People and Community University

Student Government leaders ready to give peers full support

Jamie Williams-Smith, Chika Nwosu, and Tatiana Alvarado have been hard at work building their administration, tackling initiatives, and connecting their counterparts with resources that support diversity, inclusivity, and success.
From left: Jamie Williams-Smith, president; Chika Nwosu, vice president; and Tatiana Alvarado, treasurer. Photo: Jenny Hudak/University of Miami
The Student Government officers, from left, Jamie Williams-Smith, president; Chika Nwosu, vice president; and Tatiana Alvarado, treasurer. Photo: Jenny Hudak/University of Miami

Their paths at the University of Miami all began separately. 

Jamie Williams-Smith, from Blue Bell, Pennsylvania, joined the Student Government as a sophomore on the Diversity, Equity, and Inclusion Council. Chika Nwosu arrived from Atlanta and quickly joined the First-Year Leadership Council, growing into various roles throughout her time in the Student Government. And Tatiana Alvarado, from Miami, devoted her time to guiding her peers and new ’Canes as a student leader in the Department of Orientation and Commuter Student Involvement. 

Now in their roles as president, vice president, and treasurer, respectively, of the Student Government, the trio has converged their paths with one common goal—to look out for their peers. 

“Between the three of us, we come from very different backgrounds. I think a lot of diverse student voices are represented among us and our executive board. For us, it’s a matter of representing them and letting them know that we care for all,” said Nwosu, a senior studying biology and psychology. 

Despite their united approach to tackling initiatives, the executive officers even started their journey into office on separate paths. While Williams-Smith and Nwosu ran on the same platform, Alvarado was elected to her position in a run-off election in the spring.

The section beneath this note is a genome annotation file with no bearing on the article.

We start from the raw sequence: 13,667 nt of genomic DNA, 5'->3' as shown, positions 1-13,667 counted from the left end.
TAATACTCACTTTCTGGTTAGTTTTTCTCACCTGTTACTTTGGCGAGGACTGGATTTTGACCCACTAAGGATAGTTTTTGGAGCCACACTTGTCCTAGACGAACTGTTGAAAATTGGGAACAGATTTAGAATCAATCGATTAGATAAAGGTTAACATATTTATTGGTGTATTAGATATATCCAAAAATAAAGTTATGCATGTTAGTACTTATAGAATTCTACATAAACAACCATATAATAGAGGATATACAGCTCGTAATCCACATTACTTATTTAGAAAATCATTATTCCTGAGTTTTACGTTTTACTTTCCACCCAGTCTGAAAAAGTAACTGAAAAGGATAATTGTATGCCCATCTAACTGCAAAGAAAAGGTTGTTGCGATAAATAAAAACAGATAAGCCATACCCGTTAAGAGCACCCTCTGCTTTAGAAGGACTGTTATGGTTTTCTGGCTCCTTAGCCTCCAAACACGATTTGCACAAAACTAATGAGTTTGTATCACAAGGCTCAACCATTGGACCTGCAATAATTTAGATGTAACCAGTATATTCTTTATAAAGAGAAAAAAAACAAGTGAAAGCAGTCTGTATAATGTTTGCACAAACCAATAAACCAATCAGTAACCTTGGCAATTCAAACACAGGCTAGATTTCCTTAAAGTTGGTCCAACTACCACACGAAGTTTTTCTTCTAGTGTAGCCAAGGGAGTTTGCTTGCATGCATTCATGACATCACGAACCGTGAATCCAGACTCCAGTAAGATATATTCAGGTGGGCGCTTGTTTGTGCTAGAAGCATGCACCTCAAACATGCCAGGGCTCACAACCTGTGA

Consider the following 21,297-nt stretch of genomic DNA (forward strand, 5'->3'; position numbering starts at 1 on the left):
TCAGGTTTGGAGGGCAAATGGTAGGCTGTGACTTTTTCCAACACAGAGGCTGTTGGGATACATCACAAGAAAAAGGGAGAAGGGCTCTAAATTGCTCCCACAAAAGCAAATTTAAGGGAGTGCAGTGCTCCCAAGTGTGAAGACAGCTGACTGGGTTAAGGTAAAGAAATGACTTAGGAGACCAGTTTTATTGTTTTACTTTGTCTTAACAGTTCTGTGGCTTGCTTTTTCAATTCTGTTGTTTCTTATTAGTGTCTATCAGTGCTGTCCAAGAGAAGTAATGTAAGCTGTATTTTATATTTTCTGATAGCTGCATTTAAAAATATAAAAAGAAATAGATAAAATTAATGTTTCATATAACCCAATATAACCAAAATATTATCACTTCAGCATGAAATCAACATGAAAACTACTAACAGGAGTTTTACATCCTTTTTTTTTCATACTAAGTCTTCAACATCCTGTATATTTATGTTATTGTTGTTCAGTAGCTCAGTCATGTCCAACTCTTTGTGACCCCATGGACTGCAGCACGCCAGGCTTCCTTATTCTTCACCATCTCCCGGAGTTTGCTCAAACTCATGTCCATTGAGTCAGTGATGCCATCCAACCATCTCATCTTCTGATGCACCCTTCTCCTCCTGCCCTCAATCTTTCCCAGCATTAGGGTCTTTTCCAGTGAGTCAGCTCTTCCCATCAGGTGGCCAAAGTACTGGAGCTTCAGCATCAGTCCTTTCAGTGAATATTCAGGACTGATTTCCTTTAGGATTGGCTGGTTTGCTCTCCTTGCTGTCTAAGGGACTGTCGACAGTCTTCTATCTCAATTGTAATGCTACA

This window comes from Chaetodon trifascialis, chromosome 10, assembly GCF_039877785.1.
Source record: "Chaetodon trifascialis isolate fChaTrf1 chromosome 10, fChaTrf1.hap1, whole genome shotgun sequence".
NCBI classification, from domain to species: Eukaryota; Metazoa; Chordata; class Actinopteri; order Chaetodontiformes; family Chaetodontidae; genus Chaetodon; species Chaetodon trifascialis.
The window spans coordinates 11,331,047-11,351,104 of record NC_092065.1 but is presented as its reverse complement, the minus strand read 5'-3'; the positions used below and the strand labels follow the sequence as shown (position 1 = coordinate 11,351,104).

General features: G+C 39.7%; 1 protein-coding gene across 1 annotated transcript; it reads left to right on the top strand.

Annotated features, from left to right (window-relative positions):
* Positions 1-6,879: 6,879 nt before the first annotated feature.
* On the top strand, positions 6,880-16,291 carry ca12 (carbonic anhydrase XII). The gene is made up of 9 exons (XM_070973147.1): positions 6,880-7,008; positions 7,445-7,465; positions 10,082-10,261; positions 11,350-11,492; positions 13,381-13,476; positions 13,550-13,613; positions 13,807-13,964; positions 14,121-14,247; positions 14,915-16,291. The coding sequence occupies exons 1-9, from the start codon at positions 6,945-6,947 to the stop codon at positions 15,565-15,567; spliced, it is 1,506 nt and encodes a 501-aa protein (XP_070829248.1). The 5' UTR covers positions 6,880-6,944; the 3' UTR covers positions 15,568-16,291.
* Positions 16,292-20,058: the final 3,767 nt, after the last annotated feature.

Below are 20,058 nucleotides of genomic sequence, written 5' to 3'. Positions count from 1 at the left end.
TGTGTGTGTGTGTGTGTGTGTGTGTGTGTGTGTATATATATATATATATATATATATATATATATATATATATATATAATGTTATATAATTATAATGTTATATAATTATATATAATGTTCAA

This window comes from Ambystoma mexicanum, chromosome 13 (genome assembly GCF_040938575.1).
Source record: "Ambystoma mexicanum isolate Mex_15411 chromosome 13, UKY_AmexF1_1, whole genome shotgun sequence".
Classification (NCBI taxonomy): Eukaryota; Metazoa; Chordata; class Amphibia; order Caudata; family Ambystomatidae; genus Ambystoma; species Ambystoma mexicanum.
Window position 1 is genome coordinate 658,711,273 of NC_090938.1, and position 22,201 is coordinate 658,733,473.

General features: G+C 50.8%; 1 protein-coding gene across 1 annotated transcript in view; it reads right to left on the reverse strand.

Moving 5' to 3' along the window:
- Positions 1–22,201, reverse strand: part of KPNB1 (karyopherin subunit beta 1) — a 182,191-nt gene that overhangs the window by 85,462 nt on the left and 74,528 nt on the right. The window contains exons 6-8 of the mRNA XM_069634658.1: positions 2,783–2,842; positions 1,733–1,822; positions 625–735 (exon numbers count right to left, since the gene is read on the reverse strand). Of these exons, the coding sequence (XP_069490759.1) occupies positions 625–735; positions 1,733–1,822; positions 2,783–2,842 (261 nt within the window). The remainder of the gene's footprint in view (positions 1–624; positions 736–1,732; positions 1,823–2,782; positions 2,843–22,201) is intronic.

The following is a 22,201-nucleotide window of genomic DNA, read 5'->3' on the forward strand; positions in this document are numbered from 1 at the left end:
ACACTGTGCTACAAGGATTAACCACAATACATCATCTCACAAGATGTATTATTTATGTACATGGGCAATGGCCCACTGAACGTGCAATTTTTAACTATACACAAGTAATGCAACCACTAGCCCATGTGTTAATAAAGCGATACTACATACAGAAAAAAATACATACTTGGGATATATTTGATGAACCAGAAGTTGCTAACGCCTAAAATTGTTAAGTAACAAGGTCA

“I’m truly privileged to have been elected alongside these two wonderful ladies,” said Alvarado, a senior majoring in legal studies. “We found common ground on our goal to support students. We’ve put that first when picking our projects, and we also come up with new initiatives together along the way,” she added. 

“We knew how committed we were to making a change. We had a lot of common goals, so it made it easy for us to come together,” said Williams-Smith, a senior studying business technology and strategic communication. “We sat down and said to ourselves ‘What is best for the University and the students?’ And that’s what we’re doing.” 

Following their inauguration last spring, the trio sat down and discussed how they could come together to continue pursuing initiatives that will enhance student and campus life, academics, and health and wellness. And as the fall semester gets underway, they will meet weekly to continue making progress on campus-wide initiatives.

Williams-Smith, along with her executive team and Lauren Lennon, director of Diversity, Equity, and Inclusion (DEI), spent the past few weeks preparing for the first ever DEI Festival, coming up Sept. 22. 

“It will be a great way for first-year and current students to learn more about the different cultural organizations on campus, and their offices that support every social identifier on campus,” Williams-Smith said. The event will feature information tables, performances from student groups, and food.  

As vice president, Nwosu oversees the First-Year Leadership Council (FLC), a board within the Student Government that introduces student leadership opportunities and provides mentorship resources to a select group of first-year students. As a former member of FLC herself, Nwosu feels her role as vice president is the culmination of all her experiences as she hones her passion for fostering leadership skills. 

“My goal is to expand the FLC experience and connect our first-year students with more resources than just Student Government,” Nwosu said. “I’d like to connect them with more resources and social organizations.” 

Part of this initiative, she added, involves revitalizing and expanding the LAUNCH Summit for first-year leaders across campus. 

Other initiatives in progress include creating a public syllabus bank—which will provide more details about some of the University’s most popular courses to students before they build their schedules—and generating a scholarship to help commuter students pay for parking passes. 

The student executive officers are grateful to find themselves in roles at the forefront of being able to make a difference and to improve the student experience. 

“Freshman year, I didn’t picture myself in this role,” Williams-Smith said. “It’s humbling to be in a position to meet with administration on a weekly basis to make effective change on campus.” 

Alvarado has similar feelings. “I came to the University as a spring admit in the middle of the pandemic. I could have never imagined myself in a role to make change. I’m just here to support Jamie and Chika and the rest of our board to do what needs to get done.”  

To get involved with the Student Government, visit their Engage site for deadlines to apply or file for candidacy. Visit the Student Government website for more information and to contact representatives.